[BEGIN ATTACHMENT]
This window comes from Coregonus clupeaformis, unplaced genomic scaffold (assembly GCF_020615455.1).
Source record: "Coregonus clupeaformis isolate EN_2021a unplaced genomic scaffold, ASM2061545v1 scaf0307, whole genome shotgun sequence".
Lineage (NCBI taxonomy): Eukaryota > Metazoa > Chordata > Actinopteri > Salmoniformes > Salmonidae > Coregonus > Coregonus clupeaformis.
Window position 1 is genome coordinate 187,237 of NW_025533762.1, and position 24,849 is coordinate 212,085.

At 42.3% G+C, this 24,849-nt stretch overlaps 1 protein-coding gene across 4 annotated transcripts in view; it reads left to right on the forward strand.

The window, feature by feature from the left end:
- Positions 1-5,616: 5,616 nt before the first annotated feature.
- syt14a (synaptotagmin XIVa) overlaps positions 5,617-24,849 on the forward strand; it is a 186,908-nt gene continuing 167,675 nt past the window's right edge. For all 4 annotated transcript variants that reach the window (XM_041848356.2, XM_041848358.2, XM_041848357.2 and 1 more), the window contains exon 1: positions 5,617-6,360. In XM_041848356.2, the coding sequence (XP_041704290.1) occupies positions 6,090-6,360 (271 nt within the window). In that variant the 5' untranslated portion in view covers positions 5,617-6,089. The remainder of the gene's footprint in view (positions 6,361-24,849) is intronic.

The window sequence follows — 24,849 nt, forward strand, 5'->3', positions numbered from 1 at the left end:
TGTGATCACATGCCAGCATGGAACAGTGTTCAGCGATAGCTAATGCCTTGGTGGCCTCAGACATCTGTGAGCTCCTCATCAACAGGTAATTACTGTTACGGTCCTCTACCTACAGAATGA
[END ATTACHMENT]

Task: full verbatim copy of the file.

This window comes from Coregonus clupeaformis, unplaced genomic scaffold (assembly GCF_020615455.1).
Source record: "Coregonus clupeaformis isolate EN_2021a unplaced genomic scaffold, ASM2061545v1 scaf0307, whole genome shotgun sequence".
Lineage (NCBI taxonomy): Eukaryota > Metazoa > Chordata > Actinopteri > Salmoniformes > Salmonidae > Coregonus > Coregonus clupeaformis.
Window position 1 is genome coordinate 187,237 of NW_025533762.1, and position 24,849 is coordinate 212,085.

At 42.3% G+C, this 24,849-nt stretch overlaps 1 protein-coding gene across 4 annotated transcripts in view; it reads left to right on the forward strand.

The window, feature by feature from the left end:
- Positions 1-5,616: 5,616 nt before the first annotated feature.
- syt14a (synaptotagmin XIVa) overlaps positions 5,617-24,849 on the forward strand; it is a 186,908-nt gene continuing 167,675 nt past the window's right edge. For all 4 annotated transcript variants that reach the window (XM_041848356.2, XM_041848358.2, XM_041848357.2 and 1 more), the window contains exon 1: positions 5,617-6,360. In XM_041848356.2, the coding sequence (XP_041704290.1) occupies positions 6,090-6,360 (271 nt within the window). In that variant the 5' untranslated portion in view covers positions 5,617-6,089. The remainder of the gene's footprint in view (positions 6,361-24,849) is intronic.

The window sequence follows — 24,849 nt, forward strand, 5'->3', positions numbered from 1 at the left end:
TGTGATCACATGCCAGCATGGAACAGTGTTCAGCGATAGCTAATGCCTTGGTGGCCTCAGACATCTGTGAGCTCCTCATCAACAGGTAATTACTGTTACGGTCCTCTACCTACAGAATGA